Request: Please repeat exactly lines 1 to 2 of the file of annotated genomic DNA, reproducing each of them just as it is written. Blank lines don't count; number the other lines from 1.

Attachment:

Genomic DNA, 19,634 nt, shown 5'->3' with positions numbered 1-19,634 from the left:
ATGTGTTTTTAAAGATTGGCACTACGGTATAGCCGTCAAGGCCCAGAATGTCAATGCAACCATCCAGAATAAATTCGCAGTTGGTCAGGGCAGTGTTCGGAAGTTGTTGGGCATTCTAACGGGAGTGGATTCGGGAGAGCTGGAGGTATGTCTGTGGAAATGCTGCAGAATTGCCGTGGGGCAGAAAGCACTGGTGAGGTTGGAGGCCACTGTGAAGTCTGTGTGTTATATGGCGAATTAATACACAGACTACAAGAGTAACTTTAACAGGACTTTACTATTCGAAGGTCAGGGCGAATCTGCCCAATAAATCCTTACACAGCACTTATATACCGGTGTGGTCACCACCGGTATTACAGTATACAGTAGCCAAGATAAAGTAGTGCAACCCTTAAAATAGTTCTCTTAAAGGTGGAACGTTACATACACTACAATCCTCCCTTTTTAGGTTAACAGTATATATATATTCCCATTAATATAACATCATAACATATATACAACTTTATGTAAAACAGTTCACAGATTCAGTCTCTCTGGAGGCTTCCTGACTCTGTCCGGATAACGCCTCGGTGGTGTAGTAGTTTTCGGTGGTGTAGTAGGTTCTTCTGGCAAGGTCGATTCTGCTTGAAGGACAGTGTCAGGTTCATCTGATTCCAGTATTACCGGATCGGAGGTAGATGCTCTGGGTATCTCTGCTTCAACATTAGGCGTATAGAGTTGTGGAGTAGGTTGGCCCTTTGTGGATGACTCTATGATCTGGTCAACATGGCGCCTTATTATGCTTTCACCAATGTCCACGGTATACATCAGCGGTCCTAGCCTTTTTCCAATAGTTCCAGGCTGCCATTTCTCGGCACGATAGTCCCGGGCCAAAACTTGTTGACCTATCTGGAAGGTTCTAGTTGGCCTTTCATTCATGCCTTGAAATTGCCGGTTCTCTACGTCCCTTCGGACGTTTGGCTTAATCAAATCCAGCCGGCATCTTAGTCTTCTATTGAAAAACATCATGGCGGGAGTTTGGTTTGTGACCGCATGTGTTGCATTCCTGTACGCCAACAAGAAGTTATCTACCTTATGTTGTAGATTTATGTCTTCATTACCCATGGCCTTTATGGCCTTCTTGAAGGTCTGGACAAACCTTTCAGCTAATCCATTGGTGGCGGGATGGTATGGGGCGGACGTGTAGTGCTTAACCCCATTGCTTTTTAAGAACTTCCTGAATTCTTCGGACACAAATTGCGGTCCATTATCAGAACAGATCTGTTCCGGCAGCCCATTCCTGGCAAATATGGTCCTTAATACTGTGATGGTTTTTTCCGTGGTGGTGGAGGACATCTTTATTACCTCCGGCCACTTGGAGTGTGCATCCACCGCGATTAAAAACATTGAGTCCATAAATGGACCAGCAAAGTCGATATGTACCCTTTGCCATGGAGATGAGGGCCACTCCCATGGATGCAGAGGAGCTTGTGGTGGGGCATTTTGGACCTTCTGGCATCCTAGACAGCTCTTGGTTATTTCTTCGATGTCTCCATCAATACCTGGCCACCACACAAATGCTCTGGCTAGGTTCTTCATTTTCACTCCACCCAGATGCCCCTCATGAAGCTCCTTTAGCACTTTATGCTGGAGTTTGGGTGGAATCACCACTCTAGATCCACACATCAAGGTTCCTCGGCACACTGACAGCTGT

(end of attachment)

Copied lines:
Genomic DNA, 19,634 nt, shown 5'->3' with positions numbered 1-19,634 from the left:
ATGTGTTTTTAAAGATTGGCACTACGGTATAGCCGTCAAGGCCCAGAATGTCAATGCAACCATCCAGAATAAATTCGCAGTTGGTCAGGGCAGTGTTCGGAAGTTGTTGGGCATTCTAACGGGAGTGGATTCGGGAGAGCTGGAGGTATGTCTGTGGAAATGCTGCAGAATTGCCGTGGGGCAGAAAGCACTGGTGAGGTTGGAGGCCACTGTGAAGTCTGTGTGTTATATGGCGAATTAATACACAGACTACAAGAGTAACTTTAACAGGACTTTACTATTCGAAGGTCAGGGCGAATCTGCCCAATAAATCCTTACACAGCACTTATATACCGGTGTGGTCACCACCGGTATTACAGTATACAGTAGCCAAGATAAAGTAGTGCAACCCTTAAAATAGTTCTCTTAAAGGTGGAACGTTACATACACTACAATCCTCCCTTTTTAGGTTAACAGTATATATATATTCCCATTAATATAACATCATAACATATATACAACTTTATGTAAAACAGTTCACAGATTCAGTCTCTCTGGAGGCTTCCTGACTCTGTCCGGATAACGCCTCGGTGGTGTAGTAGTTTTCGGTGGTGTAGTAGGTTCTTCTGGCAAGGTCGATTCTGCTTGAAGGACAGTGTCAGGTTCATCTGATTCCAGTATTACCGGATCGGAGGTAGATGCTCTGGGTATCTCTGCTTCAACATTAGGCGTATAGAGTTGTGGAGTAGGTTGGCCCTTTGTGGATGACTCTATGATCTGGTCAACATGGCGCCTTATTATGCTTTCACCAATGTCCACGGTATACATCAGCGGTCCTAGCCTTTTTCCAATAGTTCCAGGCTGCCATTTCTCGGCACGATAGTCCCGGGCCAAAACTTGTTGACCTATCTGGAAGGTTCTAGTTGGCCTTTCATTCATGCCTTGAAATTGCCGGTTCTCTACGTCCCTTCGGACGTTTGGCTTAATCAAATCCAGCCGGCATCTTAGTCTTCTATTGAAAAACATCATGGCGGGAGTTTGGTTTGTGACCGCATGTGTTGCATTCCTGTACGCCAACAAGAAGTTATCTACCTTATGTTGTAGATTTATGTCTTCATTACCCATGGCCTTTATGGCCTTCTTGAAGGTCTGGACAAACCTTTCAGCTAATCCATTGGTGGCGGGATGGTATGGGGCGGACGTGTAGTGCTTAACCCCATTGCTTTTTAAGAACTTCCTGAATTCTTCGGACACAAATTGCGGTCCATTATCAGAACAGATCTGTTCCGGCAGCCCATTCCTGGCAAATATGGTCCTTAATACTGTGATGGTTTTTTCCGTGGTGGTGGAGGACATCTTTATTACCTCCGGCCACTTGGAGTGTGCATCCACCGCGATTAAAAACATTGAGTCCATAAATGGACCAGCAAAGTCGATATGTACCCTTTGCCATGGAGATGAGGGCCACTCCCATGGATGCAGAGGAGCTTGTGGTGGGGCATTTTGGACCTTCTGGCATCCTAGACAGCTCTTGGTTATTTCTTCGATGTCTCCATCAATACCTGGCCACCACACAAATGCTCTGGCTAGGTTCTTCATTTTCACTCCACCCAGATGCCCCTCATGAAGCTCCTTTAGCACTTTATGCTGGAGTTTGGGTGGAATCACCACTCTAGATCCACACATCAAGGTTCCTCGGCACACTGACAGCTGT